Re: Date of Change in NYC Painting Practice (was Intermountain kits)


John Nehrich <nehrij@...>
 

Richard - Yes, there must have been some improvement
in paints in the early '50's, as autos went from somber maroons, dark blues
and greens, cream, light gray, or black, to brighter colors. (Period ads
often featured bright red autos, but several people remember the extra cost
of such a color and how fast it faded.)
On the other hand, I remember the story of how the Rutland's 4-8-2's
were delivered in green and yellow in '46 and within 6 months, looked so
sooty they gave and painted them standard black. (Yes, the Rutland was
poor, but they seemed to maintain their engines pretty well.) Yet the
Rutland went to green and yellow only four years later with their diesels.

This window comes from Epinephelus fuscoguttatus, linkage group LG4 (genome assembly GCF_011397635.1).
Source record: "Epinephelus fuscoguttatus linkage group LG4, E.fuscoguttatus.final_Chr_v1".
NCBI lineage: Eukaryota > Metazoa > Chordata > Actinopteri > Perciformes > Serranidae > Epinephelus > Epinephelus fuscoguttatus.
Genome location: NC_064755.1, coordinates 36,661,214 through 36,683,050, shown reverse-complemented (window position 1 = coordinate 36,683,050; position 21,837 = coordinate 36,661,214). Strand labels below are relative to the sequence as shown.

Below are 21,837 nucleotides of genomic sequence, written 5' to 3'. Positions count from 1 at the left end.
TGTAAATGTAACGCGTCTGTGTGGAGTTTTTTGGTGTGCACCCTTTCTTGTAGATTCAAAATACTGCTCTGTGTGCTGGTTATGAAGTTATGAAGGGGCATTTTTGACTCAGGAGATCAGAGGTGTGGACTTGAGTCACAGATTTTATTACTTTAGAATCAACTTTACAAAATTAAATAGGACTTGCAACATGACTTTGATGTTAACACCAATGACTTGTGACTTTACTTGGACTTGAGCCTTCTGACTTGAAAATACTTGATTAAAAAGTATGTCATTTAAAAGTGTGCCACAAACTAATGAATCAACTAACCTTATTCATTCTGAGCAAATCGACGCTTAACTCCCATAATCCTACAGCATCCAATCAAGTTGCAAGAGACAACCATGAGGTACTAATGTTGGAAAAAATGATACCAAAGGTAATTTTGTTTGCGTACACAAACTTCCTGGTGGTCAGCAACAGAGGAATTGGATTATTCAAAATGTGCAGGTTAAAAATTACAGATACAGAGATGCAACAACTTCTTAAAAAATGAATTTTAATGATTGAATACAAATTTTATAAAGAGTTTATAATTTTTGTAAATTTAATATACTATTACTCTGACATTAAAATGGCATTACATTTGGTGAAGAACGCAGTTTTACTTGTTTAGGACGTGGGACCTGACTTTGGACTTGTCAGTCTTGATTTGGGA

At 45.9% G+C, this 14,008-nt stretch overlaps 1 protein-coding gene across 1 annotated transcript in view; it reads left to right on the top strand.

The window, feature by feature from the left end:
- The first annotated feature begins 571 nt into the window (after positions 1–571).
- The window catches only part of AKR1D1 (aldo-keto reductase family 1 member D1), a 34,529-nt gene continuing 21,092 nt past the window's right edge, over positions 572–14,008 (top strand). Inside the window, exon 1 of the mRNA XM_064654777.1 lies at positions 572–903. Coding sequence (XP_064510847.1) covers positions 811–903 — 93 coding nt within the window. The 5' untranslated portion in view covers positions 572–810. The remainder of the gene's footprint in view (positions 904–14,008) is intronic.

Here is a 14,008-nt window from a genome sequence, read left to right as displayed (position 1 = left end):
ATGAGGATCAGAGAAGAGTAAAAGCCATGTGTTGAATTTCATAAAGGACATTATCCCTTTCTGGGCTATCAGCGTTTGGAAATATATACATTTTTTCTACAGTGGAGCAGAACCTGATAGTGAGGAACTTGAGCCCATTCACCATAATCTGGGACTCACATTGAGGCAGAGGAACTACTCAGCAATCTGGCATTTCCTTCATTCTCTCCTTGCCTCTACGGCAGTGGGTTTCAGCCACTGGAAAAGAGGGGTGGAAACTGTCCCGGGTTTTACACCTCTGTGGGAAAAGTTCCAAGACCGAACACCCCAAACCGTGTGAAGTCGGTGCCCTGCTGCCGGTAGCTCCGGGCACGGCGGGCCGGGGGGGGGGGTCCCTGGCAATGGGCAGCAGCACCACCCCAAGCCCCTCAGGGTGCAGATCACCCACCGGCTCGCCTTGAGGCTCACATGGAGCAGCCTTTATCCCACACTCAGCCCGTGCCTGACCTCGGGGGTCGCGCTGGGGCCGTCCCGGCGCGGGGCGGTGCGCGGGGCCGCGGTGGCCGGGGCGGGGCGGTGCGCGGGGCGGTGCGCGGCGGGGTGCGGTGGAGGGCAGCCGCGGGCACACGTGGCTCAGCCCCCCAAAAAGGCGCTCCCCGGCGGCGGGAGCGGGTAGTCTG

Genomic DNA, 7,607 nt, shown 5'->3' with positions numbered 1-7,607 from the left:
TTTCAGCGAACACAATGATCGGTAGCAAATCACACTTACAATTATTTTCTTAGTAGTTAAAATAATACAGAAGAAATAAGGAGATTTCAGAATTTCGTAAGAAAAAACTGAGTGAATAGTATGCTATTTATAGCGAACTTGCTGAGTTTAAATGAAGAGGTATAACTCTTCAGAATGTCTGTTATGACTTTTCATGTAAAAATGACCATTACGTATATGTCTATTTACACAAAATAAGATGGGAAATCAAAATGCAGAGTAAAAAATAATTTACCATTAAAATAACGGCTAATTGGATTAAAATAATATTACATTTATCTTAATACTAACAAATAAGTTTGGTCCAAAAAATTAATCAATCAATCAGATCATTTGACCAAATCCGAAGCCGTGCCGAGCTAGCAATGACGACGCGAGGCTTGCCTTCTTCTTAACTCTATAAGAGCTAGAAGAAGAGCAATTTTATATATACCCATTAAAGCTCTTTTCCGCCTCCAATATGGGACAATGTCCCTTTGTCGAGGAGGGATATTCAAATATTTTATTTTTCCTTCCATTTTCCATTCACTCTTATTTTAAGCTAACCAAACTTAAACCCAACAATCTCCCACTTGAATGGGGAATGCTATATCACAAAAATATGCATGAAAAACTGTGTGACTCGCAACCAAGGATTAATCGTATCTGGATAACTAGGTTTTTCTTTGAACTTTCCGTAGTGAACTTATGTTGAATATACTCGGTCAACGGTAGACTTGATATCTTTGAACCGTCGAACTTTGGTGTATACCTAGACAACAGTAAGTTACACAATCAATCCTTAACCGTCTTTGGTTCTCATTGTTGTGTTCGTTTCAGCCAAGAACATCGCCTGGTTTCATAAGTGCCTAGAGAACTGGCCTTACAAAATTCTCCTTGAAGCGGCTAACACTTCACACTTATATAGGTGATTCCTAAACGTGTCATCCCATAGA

They might have gone to a brighter color, but I'm thinking that one reason
for the explosion of the freight car paint palette in the '50's was the
demise of the steam engine.
Whatever the reason, a bright pine tree green seems to have led the way
(M&StL, MEC, REA, Cities Service), with the blues and bright reds coming in
the mid-50's.
- John Nehrich

----- Original Message -----
From: "Richard Hendrickson" <rhendrickson@opendoor.com>
To: <STMFC@egroups.com>
Sent: Wednesday, December 27, 2000 12:41 PM
Subject: Re: [STMFC] Date of Change in NYC Painting Practice (was
Intermountain kits)


Apparently WW
II and its aftermath stimulated some improvements in paint technology
which
then made long-lasting paints in a variety of bright colors economically
feasible, accounting for the more colorful paint schemes of the 1950s and
'60s.

Richard H. Hendrickson
Ashland, Oregon 97520




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